The use of k values to convert counts of individual Razorbills Alca torda to breeding pairs

Mike P. Harris*, Mark A. Newell & Sarah Wanless

Centre for Ecology & Hydrology, Bush Estate, Penicuik, Midlothian EH26 0QB, UK.

Full paper

Abstract

A 32-year study of Razorbills Alca torda on the Isle of May, southeast Scotland, showed that the mean value of k, used to convert counts of individual birds to breeding pairs, averaged 0.795 ┬▒ 0.019 SE and increased significantly over the period. This value was much higher than the 0.67 used to convert counts of birds during censuses of colonies for Britain and Ireland in both 1985-88 and 1998-2002. Assuming that the average values recorded at the Isle of May at the time (0.767 and 0.851, respectively) were representative of other colonies, the total British and Irish populations would have been 14% and 27%, respectively higher than the published totals. Given plans for another nationwide survey in the next few years it would be useful to obtain k values from additional colonies to provide better assessment of changes in breeding numbers.

Introduction

Razorbills Alca torda breed on sea cliffs and among boulders in the boreal and sub-arctic parts of the North Atlantic and in the Baltic. Although some pairs breed on cliff ledges where they are relatively easy to see, many breed in crevices or under boulders and are very difficult to observe. In Britain and Ireland the recommended counting unit for Razorbills is the presence of an individual bird in the colony, irrespective of whether it is actually breeding (Walsh et al. 1995). Sometimes, such as when comparing population estimates of different species or in population modelling, there is a need to convert counts of birds to pairs. In both the 1985-88 Seabird Colony Register and 1998-2002 Seabird 2000 surveys this was done by multiplying the counts of birds by 0.67, a conversion factor k based on studies made on Skokholm, Wales, in the early 1970s and the Isle of May, southeast Scotland, in the 1980s (Lloyd 1973, 1976; Harris 1989). A recent analysis of the value of k used to convert counts of Common Guillemots Uria aalge to pairs at two North Sea colonies documented considerable change over the last 15-30 years and showed that the use of published values can give erroneous estimates of breeding populations (Harris et al. 2015). Here we report a series of k values collected during a long-term study of Razorbills breeding at a single colony and, given the current interest in making another count of seabirds in Britain and Ireland, stress the need to obtain estimates of k values at other colonies.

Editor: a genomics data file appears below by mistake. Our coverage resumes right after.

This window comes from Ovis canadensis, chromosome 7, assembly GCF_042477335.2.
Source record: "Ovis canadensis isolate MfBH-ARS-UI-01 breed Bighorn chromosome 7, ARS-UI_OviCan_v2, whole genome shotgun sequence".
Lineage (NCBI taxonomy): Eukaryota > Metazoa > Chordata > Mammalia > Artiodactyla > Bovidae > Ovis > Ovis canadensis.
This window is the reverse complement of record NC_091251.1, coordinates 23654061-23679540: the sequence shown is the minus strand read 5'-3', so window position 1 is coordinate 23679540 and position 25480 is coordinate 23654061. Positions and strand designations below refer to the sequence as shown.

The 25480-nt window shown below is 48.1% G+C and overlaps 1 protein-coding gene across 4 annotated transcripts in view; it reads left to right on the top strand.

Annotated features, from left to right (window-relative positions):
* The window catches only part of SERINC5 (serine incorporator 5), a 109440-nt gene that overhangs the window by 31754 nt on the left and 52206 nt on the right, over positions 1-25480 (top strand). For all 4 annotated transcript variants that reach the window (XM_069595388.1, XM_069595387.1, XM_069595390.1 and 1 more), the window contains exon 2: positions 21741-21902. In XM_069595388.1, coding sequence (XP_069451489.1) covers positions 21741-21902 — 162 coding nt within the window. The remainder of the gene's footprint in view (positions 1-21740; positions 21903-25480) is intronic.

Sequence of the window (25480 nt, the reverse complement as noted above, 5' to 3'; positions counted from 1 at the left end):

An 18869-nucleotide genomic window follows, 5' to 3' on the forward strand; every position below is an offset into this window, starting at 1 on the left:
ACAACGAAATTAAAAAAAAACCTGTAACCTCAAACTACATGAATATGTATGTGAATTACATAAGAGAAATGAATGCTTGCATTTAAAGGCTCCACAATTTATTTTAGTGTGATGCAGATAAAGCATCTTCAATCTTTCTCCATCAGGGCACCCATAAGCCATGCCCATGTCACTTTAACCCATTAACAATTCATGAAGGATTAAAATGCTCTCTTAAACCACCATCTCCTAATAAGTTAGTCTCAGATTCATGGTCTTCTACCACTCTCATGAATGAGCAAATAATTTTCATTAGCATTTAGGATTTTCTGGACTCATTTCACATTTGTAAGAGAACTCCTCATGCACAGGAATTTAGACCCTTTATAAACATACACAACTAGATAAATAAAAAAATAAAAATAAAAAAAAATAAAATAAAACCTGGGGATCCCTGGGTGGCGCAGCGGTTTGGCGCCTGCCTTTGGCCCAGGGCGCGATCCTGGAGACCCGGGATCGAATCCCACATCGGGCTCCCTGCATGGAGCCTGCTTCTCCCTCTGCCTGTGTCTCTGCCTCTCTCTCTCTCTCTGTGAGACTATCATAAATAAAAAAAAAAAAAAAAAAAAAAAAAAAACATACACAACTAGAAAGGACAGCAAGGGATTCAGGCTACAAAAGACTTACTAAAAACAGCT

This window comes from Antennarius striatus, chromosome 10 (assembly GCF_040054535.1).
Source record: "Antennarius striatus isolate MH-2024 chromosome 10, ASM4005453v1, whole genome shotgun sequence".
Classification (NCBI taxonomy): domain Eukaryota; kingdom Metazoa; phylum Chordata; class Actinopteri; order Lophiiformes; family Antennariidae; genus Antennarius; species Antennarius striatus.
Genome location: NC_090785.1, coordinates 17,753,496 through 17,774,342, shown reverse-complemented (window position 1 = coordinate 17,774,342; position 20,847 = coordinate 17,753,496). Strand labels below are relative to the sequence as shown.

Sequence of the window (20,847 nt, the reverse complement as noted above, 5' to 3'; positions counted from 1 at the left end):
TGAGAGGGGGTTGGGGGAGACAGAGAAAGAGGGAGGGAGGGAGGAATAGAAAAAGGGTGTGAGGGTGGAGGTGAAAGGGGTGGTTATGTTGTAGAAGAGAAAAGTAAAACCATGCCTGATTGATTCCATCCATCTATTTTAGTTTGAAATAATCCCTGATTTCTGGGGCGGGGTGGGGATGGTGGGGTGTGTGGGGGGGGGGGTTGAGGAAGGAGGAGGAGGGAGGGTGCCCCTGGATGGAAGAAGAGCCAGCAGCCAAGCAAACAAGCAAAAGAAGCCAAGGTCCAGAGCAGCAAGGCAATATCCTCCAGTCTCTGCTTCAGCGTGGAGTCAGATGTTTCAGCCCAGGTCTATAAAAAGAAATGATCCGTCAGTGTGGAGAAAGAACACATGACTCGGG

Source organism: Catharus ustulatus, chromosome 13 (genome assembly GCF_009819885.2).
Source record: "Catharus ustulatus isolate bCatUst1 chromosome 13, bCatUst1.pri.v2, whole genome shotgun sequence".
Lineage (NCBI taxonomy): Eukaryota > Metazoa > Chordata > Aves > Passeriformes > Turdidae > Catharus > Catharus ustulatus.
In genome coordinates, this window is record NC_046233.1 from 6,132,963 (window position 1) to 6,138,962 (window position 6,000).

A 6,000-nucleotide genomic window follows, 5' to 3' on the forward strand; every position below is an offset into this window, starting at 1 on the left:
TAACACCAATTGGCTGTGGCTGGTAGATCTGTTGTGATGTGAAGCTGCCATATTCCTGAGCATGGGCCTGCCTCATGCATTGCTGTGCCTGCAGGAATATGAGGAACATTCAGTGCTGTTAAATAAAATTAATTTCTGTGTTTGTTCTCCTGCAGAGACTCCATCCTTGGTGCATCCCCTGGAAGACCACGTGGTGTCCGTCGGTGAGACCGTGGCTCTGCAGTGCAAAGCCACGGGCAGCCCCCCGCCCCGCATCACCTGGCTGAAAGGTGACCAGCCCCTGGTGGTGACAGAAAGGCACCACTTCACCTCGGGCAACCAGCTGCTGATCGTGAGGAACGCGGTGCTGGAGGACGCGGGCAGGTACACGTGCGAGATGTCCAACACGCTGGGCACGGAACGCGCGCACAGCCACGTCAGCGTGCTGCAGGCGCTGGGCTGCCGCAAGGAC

Acknowledgements

We thank staff from the Institute of Terrestrial Ecology (1981-1994) and Scottish Natural Heritage (1995-2014) who made the annual whole-island counts on the Isle of May NNR. Jean-Fran├žois Rail and Greg Robertson supplied unpublished data from Canadian surveys.

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